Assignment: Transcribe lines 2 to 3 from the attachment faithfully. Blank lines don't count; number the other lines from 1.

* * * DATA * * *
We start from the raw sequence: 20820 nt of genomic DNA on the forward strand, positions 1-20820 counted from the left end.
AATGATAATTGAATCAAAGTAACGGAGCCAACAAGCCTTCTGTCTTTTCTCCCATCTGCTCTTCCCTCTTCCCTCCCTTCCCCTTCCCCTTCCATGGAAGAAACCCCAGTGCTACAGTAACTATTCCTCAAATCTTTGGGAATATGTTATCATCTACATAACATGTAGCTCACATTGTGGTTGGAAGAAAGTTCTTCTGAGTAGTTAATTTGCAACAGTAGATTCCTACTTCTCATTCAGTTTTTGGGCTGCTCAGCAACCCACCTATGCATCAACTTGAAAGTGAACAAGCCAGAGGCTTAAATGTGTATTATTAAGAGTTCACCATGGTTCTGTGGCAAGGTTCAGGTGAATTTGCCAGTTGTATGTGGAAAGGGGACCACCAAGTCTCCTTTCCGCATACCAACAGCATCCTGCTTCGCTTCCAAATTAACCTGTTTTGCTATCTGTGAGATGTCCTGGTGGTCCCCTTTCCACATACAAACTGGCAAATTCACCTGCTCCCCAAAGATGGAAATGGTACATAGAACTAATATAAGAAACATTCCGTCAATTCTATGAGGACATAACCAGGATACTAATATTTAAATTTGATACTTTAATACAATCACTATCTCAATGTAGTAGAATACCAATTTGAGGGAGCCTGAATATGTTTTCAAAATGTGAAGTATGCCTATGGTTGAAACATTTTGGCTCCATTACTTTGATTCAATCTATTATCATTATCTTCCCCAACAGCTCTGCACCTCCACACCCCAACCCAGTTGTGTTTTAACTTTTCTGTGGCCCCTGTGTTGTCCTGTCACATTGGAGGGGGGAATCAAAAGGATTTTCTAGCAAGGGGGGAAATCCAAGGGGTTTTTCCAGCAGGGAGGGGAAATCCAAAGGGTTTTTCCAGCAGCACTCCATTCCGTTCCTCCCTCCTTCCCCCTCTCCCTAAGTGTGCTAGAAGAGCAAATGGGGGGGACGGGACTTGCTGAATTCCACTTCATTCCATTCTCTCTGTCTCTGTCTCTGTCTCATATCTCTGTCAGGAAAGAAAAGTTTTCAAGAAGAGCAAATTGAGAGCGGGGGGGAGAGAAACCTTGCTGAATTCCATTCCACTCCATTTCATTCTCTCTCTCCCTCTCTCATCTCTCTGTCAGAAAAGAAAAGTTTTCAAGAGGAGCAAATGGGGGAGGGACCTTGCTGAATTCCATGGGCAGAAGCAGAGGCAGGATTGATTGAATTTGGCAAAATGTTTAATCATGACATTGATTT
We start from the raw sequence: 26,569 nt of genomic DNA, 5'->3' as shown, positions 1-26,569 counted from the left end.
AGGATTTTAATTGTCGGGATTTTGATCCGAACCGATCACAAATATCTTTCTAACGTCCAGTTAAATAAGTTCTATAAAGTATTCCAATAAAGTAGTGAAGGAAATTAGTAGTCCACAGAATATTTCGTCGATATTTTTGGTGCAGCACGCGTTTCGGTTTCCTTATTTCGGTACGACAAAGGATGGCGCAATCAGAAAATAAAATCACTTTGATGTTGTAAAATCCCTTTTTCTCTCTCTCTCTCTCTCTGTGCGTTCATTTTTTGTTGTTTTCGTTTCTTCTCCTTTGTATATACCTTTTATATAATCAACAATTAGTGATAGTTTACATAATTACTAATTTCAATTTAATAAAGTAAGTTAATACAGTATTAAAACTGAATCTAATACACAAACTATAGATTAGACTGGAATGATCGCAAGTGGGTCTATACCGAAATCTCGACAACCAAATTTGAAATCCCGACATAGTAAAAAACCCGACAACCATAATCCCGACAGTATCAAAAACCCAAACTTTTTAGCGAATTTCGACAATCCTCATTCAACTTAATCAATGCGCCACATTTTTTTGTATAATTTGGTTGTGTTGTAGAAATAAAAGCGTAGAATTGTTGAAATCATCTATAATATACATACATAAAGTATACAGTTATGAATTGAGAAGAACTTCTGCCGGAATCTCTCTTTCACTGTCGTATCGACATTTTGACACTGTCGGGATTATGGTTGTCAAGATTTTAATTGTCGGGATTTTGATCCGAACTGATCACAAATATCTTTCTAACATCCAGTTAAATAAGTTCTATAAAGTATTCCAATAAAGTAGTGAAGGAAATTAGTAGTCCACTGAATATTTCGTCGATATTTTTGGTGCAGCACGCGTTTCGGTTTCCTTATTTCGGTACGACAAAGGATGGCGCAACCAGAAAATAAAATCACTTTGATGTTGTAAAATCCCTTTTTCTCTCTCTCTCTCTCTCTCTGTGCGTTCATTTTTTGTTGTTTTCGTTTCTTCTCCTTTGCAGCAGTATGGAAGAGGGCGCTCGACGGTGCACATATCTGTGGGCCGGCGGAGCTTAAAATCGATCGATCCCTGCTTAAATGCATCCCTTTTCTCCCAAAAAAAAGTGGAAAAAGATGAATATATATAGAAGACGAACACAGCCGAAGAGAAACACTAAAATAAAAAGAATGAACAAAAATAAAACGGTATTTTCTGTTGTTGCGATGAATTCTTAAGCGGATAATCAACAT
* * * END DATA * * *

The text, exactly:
AATGATAATTGAATCAAAGTAACGGAGCCAACAAGCCTTCTGTCTTTTCTCCCATCTGCTCTTCCCTCTTCCCTCCCTTCCCCTTCCCCTTCCATGGAAGAAACCCCAGTGCTACAGTAACTATTCCTCAAATCTTTGGGAATATGTTATCATCTACATAACATGTAGCTCACATTGTGGTTGGAAGAAAGTTCTTCTGAGTAGTTAATTTGCAACAGTAGATTCCTACTTCTCATTCAGTTTTTGGGCTGCTCAGCAACCCACCTATGCATCAACTTGAAAGTGAACAAGCCAGAGGCTTAAATGTGTATTATTAAGAGTTCACCATGGTTCTGTGGCAAGGTTCAGGTGAATTTGCCAGTTGTATGTGGAAAGGGGACCACCAAGTCTCCTTTCCGCATACCAACAGCATCCTGCTTCGCTTCCAAATTAACCTGTTTTGCTATCTGTGAGATGTCCTGGTGGTCCCCTTTCCACATACAAACTGGCAAATTCACCTGCTCCCCAAAGATGGAAATGGTACATAGAACTAATATAAGAAACATTCCGTCAATTCTATGAGGACATAACCAGGATACTAATATTTAAATTTGATACTTTAATACAATCACTATCTCAATGTAGTAGAATACCAATTTGAGGGAGCCTGAATATGTTTTCAAAATGTGAAGTATGCCTATGGTTGAAACATTTTGGCTCCATTACTTTGATTCAATCTATTATCATTATCTTCCCCAACAGCTCTGCACCTCCACACCCCAACCCAGTTGTGTTTTAACTTTTCTGTGGCCCCTGTGTTGTCCTGTCACATTGGAGGGGGGAATCAAAAGGATTTTCTAGCAAGGGGGGAAATCCAAGGGGTTTTTCCAGCAGGGAGGGGAAATCCAAAGGGTTTTTCCAGCAGCACTCCATTCCGTTCCTCCCTCCTTCCCCCTCTCCCTAAGTGTGCTAGAAGAGCAAATGGGGGGGACGGGACTTGCTGAATTCCACTTCATTCCATTCTCTCTGTCTCTGTCTCTGTCTCATATCTCTGTCAGGAAAGAAAAGTTTTCAAGAAGAGCAAATTGAGAGCGGGGGGGAGAGAAACCTTGCTGAATTCCATTCCACTCCATTTCATTCTCTCTCTCCCTCTCTCATCTCTCTGTCAGAAAAGAAAAGTTTTCAAGAGGAGCAAATGGGGGAGGGACCTTGCTGAATTCCATGGGCAGAAGCAGAGGCAGGATTGATTGAATTTGGCAAAATGTTTAATCATGACATTGATTT
We start from the raw sequence: 26,569 nt of genomic DNA, 5'->3' as shown, positions 1-26,569 counted from the left end.